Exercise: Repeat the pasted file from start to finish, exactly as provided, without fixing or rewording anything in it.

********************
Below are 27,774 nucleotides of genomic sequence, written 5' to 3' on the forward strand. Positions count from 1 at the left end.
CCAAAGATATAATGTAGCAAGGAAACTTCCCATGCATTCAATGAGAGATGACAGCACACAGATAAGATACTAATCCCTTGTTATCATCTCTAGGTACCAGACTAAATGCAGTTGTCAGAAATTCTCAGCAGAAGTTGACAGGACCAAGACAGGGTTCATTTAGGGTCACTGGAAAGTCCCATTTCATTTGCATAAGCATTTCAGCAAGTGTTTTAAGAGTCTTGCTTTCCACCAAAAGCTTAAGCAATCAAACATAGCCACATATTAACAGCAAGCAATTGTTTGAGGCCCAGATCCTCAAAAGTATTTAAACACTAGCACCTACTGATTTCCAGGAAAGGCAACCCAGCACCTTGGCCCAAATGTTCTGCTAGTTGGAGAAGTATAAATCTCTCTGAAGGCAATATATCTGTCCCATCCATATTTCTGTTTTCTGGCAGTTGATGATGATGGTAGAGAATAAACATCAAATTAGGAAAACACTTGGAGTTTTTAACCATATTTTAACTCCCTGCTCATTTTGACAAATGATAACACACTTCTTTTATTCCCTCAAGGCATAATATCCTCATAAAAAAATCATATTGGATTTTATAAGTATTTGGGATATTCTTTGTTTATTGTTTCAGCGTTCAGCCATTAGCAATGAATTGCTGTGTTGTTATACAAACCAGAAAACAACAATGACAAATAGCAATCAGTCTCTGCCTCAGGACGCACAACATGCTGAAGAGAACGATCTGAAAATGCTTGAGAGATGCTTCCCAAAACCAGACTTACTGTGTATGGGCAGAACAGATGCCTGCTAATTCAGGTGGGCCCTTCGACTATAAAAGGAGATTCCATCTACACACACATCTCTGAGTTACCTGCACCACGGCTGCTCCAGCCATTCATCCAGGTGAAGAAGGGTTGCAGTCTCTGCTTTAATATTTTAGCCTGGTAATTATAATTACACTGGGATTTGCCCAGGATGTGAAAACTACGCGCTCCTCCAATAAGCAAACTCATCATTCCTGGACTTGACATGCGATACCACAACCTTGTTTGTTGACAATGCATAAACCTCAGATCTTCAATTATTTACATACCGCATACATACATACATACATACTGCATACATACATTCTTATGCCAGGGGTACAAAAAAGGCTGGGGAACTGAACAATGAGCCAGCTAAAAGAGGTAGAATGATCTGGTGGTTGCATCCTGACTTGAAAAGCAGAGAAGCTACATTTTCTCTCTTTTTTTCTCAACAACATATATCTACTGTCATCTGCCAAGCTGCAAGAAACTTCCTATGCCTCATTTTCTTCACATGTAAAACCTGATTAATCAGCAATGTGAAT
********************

Below are 27,774 nucleotides of genomic sequence, written 5' to 3' on the forward strand. Positions count from 1 at the left end.
CCAAAGATATAATGTAGCAAGGAAACTTCCCATGCATTCAATGAGAGATGACAGCACACAGATAAGATACTAATCCCTTGTTATCATCTCTAGGTACCAGACTAAATGCAGTTGTCAGAAATTCTCAGCAGAAGTTGACAGGACCAAGACAGGGTTCATTTAGGGTCACTGGAAAGTCCCATTTCATTTGCATAAGCATTTCAGCAAGTGTTTTAAGAGTCTTGCTTTCCACCAAAAGCTTAAGCAATCAAACATAGCCACATATTAACAGCAAGCAATTGTTTGAGGCCCAGATCCTCAAAAGTATTTAAACACTAGCACCTACTGATTTCCAGGAAAGGCAACCCAGCACCTTGGCCCAAATGTTCTGCTAGTTGGAGAAGTATAAATCTCTCTGAAGGCAATATATCTGTCCCATCCATATTTCTGTTTTCTGGCAGTTGATGATGATGGTAGAGAATAAACATCAAATTAGGAAAACACTTGGAGTTTTTAACCATATTTTAACTCCCTGCTCATTTTGACAAATGATAACACACTTCTTTTATTCCCTCAAGGCATAATATCCTCATAAAAAAATCATATTGGATTTTATAAGTATTTGGGATATTCTTTGTTTATTGTTTCAGCGTTCAGCCATTAGCAATGAATTGCTGTGTTGTTATACAAACCAGAAAACAACAATGACAAATAGCAATCAGTCTCTGCCTCAGGACGCACAACATGCTGAAGAGAACGATCTGAAAATGCTTGAGAGATGCTTCCCAAAACCAGACTTACTGTGTATGGGCAGAACAGATGCCTGCTAATTCAGGTGGGCCCTTCGACTATAAAAGGAGATTCCATCTACACACACATCTCTGAGTTACCTGCACCACGGCTGCTCCAGCCATTCATCCAGGTGAAGAAGGGTTGCAGTCTCTGCTTTAATATTTTAGCCTGGTAATTATAATTACACTGGGATTTGCCCAGGATGTGAAAACTACGCGCTCCTCCAATAAGCAAACTCATCATTCCTGGACTTGACATGCGATACCACAACCTTGTTTGTTGACAATGCATAAACCTCAGATCTTCAATTATTTACATACCGCATACATACATACATACATACTGCATACATACATTCTTATGCCAGGGGTACAAAAAAGGCTGGGGAACTGAACAATGAGCCAGCTAAAAGAGGTAGAATGATCTGGTGGTTGCATCCTGACTTGAAAAGCAGAGAAGCTACATTTTCTCTCTTTTTTTCTCAACAACATATATCTACTGTCATCTGCCAAGCTGCAAGAAACTTCCTATGCCTCATTTTCTTCACATGTAAAACCTGATTAATCAGCAATGTGAAT